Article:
Glenwood City school board, council at odds
Last Monday, March 10, Glenwood City School District Superintendent Tim Emholtz read a letter before the Glenwood City Council outlining issues central to the safety of students and staff with regard to the impending approval of a frac sand mine a half mile from the school.
In the letter, Emholtz referred to a draft memorandum of understanding (MOU) more than a year old that is still being negotiated between mining company Vista Sand and the school district. Emholtz acknowledged receiving a draft of the new pre-annexation agreement between Vista and the city just last week introducing at least the possibility that the city is proceeding to establish an agreement with Vista on its own timeline independent of the school district’s concerns.
“It is critical that the district have the opportunity to analyze the terms of the pre-annexation agreement to determine how they might correlate with, or deviate from, the terms of the draft MOU, and to also deliberatively consider whether the documents, together, would provide suitable protections for the district from any mining activities that may occur,” Emholtz said in his letter. “This is particularly critical given the fact the pre-annexation agreement is so detailed that it appears to leave little discretion to a future city council to impose additional conditions or limitations through land use approval processes (the processes where such conditions and limitations are typically vetted and imposed).”Emholtz cited four specific areas of concern:
— Pre-blasting survey
— Blasting notification
— Direct notification from Vista Sand to the School District in the event of a hazardous waste or spill situation
He also noted similarities between a Community Education Task Force being created in the city agreement and a technological evaluation panel being discussed in the district’s MOU but expressed concern about the role and authority of the task force.
In light of the district’s concerns, Emholtz encouraged the council to “table consideration of the pre-annexation agreement for a reasonable period of time.”
The City Council consented and voted to table any further discussion of a nonmetallic mining agreement with Vista Sand for 30 days to give the district more time to evaluate the proposed agreement.
Emholtz fears that future city councils will have limited authority to impose additional conditions or limitations through land use approval processes where such conditions and limitations are typically vetted and imposed, was realized when the council approved a series of amendments to the city’s zoning ordinance.
The new amendments appear to combine what would normally be a two-tiered process by which land targeted for annexation is first zoned residential and then the landowner can petition the city to change the zoning to suit the intended usage. That procedure allows the municipality to evaluate the intended usage and alerts citizens to the process and gives them an opportunity to provide input during the procedure. The new amendments approved Monday night appear to have consolidated several of those steps into one seamless process sidestepping any opportunity for citizen input.
The board approved the following:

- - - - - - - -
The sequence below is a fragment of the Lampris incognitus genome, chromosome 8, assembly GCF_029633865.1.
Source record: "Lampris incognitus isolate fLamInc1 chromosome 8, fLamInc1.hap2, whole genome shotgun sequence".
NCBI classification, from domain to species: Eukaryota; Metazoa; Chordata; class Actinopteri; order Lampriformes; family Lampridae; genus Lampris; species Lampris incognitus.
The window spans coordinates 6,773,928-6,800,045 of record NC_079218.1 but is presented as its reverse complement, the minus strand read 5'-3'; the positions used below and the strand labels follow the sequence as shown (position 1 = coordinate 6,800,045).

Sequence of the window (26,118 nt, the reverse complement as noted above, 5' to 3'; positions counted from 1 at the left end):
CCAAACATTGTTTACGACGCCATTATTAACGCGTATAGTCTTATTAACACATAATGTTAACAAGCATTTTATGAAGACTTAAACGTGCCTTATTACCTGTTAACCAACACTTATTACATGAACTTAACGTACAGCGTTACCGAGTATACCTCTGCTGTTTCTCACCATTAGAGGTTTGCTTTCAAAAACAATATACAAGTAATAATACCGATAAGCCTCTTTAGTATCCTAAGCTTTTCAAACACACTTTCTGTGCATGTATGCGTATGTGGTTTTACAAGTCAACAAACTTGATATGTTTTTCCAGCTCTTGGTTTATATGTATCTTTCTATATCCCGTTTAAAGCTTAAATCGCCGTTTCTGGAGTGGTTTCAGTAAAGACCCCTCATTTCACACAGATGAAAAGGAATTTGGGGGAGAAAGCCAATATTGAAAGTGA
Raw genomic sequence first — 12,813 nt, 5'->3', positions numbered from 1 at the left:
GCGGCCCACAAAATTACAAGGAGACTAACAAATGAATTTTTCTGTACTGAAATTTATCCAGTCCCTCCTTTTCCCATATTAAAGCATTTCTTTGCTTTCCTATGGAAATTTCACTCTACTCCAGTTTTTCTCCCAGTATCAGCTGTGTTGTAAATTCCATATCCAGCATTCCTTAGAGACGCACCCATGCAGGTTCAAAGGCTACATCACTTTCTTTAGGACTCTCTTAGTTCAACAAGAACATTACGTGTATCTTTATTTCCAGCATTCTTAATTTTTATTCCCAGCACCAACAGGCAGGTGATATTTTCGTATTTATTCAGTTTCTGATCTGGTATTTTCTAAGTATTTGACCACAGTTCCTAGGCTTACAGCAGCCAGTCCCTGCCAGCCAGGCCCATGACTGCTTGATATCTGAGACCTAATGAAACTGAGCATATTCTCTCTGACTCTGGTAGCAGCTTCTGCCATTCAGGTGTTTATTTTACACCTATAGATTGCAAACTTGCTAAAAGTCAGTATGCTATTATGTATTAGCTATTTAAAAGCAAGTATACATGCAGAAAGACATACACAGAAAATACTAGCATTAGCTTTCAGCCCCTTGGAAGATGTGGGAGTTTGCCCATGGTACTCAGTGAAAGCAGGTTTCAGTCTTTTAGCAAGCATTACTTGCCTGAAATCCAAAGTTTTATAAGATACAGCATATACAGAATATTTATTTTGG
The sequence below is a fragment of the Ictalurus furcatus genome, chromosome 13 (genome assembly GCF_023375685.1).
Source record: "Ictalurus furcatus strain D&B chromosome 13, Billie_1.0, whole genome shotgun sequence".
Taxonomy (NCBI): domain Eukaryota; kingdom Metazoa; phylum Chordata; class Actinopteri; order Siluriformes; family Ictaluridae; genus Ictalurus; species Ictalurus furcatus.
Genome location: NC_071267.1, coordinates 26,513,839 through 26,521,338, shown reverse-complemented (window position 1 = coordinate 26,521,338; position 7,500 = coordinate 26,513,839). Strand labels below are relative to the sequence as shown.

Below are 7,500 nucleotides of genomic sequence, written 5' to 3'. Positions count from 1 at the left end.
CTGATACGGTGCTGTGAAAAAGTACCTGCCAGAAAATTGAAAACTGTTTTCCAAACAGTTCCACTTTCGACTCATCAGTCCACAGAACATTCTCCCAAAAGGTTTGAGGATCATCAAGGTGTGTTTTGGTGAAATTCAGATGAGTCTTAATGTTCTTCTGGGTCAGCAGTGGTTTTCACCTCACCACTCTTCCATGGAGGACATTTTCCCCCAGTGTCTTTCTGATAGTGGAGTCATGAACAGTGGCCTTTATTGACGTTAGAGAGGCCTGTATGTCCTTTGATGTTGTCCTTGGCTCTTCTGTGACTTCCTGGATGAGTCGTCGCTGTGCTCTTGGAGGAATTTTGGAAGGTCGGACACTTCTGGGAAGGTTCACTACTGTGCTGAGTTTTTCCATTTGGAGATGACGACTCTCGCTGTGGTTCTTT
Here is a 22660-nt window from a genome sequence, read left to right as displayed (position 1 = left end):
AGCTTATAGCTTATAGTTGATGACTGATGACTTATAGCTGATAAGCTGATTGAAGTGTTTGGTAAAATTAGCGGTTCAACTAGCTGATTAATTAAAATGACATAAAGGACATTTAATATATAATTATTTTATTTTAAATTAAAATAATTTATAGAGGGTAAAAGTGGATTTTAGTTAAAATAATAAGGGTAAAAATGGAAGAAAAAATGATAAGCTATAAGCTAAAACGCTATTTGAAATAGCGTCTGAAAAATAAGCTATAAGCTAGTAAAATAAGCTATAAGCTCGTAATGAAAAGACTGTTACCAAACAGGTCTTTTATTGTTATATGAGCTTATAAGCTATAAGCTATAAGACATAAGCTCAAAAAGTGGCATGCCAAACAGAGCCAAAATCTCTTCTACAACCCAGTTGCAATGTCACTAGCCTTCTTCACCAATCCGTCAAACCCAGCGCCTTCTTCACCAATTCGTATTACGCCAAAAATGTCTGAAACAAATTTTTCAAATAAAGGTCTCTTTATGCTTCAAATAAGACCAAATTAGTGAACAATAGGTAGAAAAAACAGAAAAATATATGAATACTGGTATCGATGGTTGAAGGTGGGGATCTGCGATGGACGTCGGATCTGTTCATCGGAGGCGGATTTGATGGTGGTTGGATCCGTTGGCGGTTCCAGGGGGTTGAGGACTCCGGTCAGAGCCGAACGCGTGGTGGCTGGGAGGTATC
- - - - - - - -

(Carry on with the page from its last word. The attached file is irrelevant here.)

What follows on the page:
— To allow a zoning district to be set during an annexation
— To remove reclamation and mining from the agricultural district
— To add nonmetallic mining as a conditional use in the agricultural district
— To create a separate nonmetallic mining zoning district
“By voting the way they did any land that is now touching Glenwood City land can be immediately annexed into the zoning it would like — mining, agriculture, residential — and it can bypass all of the procedures previously in place, so basically our residents have lost all say into what can and can not come into our town,” resident Charlotte Heimer said.
The board also approved annexing the city-owned parcels where the sewer treatment ponds are located, currently located outside of the city limits in the Town of Glenwood. This is an essential step necessary to the successful annexation of the land targeted for the sand mine because that land must be contiguous to city property in order to be annexed. Annexing the sewer treatment pond parcels will make that so.
At the same time that the City Council was meeting Monday night, the School Board was also meeting. More than 20 parents attended and voiced concerns to board president Dr. Charles Rasmussen regarding student health and safety particularly focused on air quality monitoring and truck traffic issues around school property.
“Please hold your ground,” said resident Deanna Schone.
Three parents said they would strongly consider removing their children from the district if the mine moved forward. It is suspected that decisions to unenroll as many as nine students so far this school year have been in some way impacted by the mine issue.
“I am not aware of any students being unenrolled directly as a result of the impending mine issue,” Emholtz said.
At a cost of $6,500 in state aid for each student, it is a potential cost of the mine that both the School Board and City Council will have to consider.
Parents questioned the status of the MOU and some questioned what impact the MOU could actually have even if it was instituted.
“So you have a MOU, who enforces it? Who enforces any of these rules? The School Board? The City Council?” asked Downing resident Sally Mounce.
“This is how we are all feeling right now. There isn’t a body to regulate any of this since it has been removed from the county’s jurisdiction. Who regulates this? Do we employ some firm to regulate it, and what does that cost? It seems like a lot of lip service at this point,” Schone said.